Perhaps this is a distraction unique to the solemnly-stodgy liturgical denominations, those in the odd habit of sitting in pews and looking forwards. I mean, of course, Distraction By Baby. There you are, happily staring down the liturgy, when over the shoulder in front of you rises a cherubic glitter of eyes and cheeks, some gurgle of joy or hunger – who knows which is which – and you are left with a conundrum. Baby or God?
But of course, such a distraction is never really a distraction, and there exists no such conundrum between a baby and God. Babies, after all, are the most beautiful things in the world. Therefore, one might as well gaze upon a baby as a work of stained-glass in order to lift his heart to the Creator. I understand it’s a strike against my writing career that I only ever quote the same writer, but whatever, let Gilbert talk:
But the humorous look of children is perhaps the most endearing of all the bonds that hold the Cosmos together. Their top-heavy dignity is more touching than any humility; their solemnity gives us more hope for all things than a thousand carnivals of optimism; their large and lustrous eyes seem to hold all the stars in their astonishment; their fascinating absence of nose seems to give to us the most perfect hint of the humour that awaits us in the kingdom of heaven.
I cannot help but agree, these midget creatures destroy depression faster than a handle of Walker Percy’s favorite bourbon.
So there I was, in divinely inspired and rapt contemplation of a baby. Actually, it was a child-toddler-young thing with a few teeth and spacial-awareness. Regardless, I was watching this child squirm in his father’s lap, and I noticed something strange. The father had him pinned across the belly with a big, strong carpenter’s arm, covered in that manly fleece of hair that as a child I was always fascinated by – and am still at least mildly jealous of, though I have no doubts in my eventual attainment of manhood – full of the veined, muscled strength of a father. What was interesting was that the child was certainly straining, one would hardly argue that, but he was not straining to be free of his father. He’d squirm against the strong arm, look up at his father’s face and smile. He’d squirm again. He tried no new tactics, no slipping under his father’s arm, no new and original squirm. He just repeated the same motion of pushing against his father’s arm, feeling the resistance of it, and settling back in his father’s lap, smiling. The father paid no mind; he simply held his child.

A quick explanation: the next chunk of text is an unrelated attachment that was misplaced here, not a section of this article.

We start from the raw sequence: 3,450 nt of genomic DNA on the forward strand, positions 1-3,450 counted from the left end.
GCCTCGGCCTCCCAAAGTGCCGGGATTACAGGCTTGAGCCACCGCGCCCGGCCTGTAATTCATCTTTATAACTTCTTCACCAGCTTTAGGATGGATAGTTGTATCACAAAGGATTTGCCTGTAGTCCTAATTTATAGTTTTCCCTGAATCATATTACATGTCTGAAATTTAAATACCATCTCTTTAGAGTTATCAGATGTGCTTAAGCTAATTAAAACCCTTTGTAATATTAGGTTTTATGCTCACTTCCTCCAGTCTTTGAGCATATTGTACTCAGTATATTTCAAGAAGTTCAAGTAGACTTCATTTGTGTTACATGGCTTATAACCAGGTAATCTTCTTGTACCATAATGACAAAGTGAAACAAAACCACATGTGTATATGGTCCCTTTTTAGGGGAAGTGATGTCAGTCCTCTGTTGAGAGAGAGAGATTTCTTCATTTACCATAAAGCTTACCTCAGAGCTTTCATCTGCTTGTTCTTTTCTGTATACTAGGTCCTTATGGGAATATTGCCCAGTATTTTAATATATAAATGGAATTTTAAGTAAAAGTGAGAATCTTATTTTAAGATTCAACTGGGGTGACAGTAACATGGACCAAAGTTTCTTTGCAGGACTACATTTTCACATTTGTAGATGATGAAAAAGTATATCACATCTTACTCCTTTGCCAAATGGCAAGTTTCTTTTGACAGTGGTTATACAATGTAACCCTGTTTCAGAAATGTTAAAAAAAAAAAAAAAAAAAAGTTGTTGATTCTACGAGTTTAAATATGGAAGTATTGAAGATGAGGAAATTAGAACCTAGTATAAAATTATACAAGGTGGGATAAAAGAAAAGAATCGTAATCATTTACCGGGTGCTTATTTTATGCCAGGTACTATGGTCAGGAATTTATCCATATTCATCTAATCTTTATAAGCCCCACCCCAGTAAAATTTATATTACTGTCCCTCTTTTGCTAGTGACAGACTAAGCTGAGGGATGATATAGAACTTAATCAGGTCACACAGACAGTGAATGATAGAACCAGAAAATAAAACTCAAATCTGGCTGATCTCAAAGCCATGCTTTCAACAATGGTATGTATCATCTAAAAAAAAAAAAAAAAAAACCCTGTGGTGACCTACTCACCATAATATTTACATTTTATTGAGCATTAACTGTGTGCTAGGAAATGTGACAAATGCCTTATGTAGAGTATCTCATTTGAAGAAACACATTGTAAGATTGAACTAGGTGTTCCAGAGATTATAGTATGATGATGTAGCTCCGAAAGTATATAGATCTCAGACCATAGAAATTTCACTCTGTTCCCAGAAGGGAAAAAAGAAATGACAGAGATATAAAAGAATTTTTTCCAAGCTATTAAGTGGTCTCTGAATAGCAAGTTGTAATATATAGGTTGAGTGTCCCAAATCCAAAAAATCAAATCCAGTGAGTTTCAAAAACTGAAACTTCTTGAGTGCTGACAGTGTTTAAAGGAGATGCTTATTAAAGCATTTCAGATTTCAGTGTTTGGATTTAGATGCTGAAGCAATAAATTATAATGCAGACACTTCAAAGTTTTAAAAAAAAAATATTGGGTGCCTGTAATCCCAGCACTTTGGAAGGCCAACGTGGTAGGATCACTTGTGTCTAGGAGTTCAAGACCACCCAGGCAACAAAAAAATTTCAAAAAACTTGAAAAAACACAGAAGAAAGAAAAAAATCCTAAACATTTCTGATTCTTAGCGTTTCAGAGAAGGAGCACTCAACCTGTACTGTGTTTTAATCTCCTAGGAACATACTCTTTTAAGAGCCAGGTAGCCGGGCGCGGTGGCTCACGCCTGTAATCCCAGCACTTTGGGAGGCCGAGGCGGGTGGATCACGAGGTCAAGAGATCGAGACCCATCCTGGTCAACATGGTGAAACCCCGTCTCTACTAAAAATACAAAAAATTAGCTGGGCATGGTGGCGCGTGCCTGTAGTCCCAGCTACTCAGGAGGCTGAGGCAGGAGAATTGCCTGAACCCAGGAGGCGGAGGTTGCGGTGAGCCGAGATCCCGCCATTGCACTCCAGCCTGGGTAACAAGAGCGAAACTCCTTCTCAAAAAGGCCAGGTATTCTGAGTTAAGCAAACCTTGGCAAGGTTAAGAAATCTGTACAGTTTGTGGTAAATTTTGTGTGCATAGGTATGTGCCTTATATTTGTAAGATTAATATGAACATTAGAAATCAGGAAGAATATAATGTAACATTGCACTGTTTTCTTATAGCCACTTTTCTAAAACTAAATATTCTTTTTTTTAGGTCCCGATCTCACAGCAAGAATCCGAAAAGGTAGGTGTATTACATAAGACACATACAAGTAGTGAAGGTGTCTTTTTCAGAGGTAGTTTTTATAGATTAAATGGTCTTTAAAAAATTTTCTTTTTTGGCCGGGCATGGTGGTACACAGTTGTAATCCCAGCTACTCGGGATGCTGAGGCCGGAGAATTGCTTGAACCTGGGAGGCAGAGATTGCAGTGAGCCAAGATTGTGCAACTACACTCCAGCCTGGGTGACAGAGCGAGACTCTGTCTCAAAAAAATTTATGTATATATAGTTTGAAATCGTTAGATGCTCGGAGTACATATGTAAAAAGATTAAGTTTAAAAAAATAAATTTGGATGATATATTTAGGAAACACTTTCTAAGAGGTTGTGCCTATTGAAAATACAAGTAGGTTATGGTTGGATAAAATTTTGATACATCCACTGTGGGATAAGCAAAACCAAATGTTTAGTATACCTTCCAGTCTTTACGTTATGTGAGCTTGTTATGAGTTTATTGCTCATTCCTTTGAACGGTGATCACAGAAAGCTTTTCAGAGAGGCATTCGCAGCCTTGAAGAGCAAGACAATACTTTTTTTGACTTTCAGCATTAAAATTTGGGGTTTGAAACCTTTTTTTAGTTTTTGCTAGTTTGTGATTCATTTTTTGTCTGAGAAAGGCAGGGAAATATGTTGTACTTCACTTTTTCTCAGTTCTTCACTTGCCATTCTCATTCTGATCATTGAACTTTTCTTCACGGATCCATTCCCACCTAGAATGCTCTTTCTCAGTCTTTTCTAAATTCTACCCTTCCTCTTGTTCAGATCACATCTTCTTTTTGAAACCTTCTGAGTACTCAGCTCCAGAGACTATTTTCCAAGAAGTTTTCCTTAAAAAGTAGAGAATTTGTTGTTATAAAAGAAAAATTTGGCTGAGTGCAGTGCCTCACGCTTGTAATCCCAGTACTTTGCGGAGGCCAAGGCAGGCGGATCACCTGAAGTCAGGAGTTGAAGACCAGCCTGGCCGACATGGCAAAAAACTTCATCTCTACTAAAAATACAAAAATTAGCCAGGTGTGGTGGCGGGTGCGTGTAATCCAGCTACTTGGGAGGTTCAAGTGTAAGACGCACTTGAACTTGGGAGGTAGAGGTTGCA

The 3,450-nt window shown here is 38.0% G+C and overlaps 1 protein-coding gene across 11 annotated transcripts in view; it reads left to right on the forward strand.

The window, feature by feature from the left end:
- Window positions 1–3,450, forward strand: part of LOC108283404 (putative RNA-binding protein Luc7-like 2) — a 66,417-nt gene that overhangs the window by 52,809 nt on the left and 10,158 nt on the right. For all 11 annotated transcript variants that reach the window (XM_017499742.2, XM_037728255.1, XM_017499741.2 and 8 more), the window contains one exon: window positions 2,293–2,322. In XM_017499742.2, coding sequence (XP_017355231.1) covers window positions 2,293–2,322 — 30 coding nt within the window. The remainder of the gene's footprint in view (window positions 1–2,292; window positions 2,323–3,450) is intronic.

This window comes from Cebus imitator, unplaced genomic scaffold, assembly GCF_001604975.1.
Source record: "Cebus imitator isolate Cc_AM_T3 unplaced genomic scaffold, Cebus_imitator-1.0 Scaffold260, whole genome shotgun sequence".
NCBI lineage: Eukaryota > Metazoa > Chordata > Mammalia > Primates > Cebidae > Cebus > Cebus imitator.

The beauty of the thing was articulated thousands of years ago, by the Psalmist who said, “Your law is my delight.” As human beings, we want rules. We want freedom, of course, but we’d most especially like rules that allow us to be specially free. The Moral Law, when lived all around, keeps us free from fear. When lived by ourselves, it frees us from the slavery of addiction to sin. We push and strain, sure, but there is great joy in the strong arm of our Father, that embraces us and says, “no further, lest you lose your freedom and joy.”
The modern world would have the Father move his arm and let the child run off into the crowd. “Don’t pressure us with your morality!” they cry, pressuring us with that peculiar morality of relativism. But this I guarantee. Had the father in front of me moved his arm and allowed the child to slip off his lap, the child would have clambered back on again. If he were to never, ever impose his strong arm, the child would not have a father, nor the father a child, and neither would feel any more joyful, and neither any more free. Let us be delighted then, by the law of our God, who demands of his children all sorts of contradictions to the demands of the modern world. He asks for faith, hope and love, for instance, as well as His tougher requests for monogamy, purity and obedience. Let’s shock the world by remaining in His arms.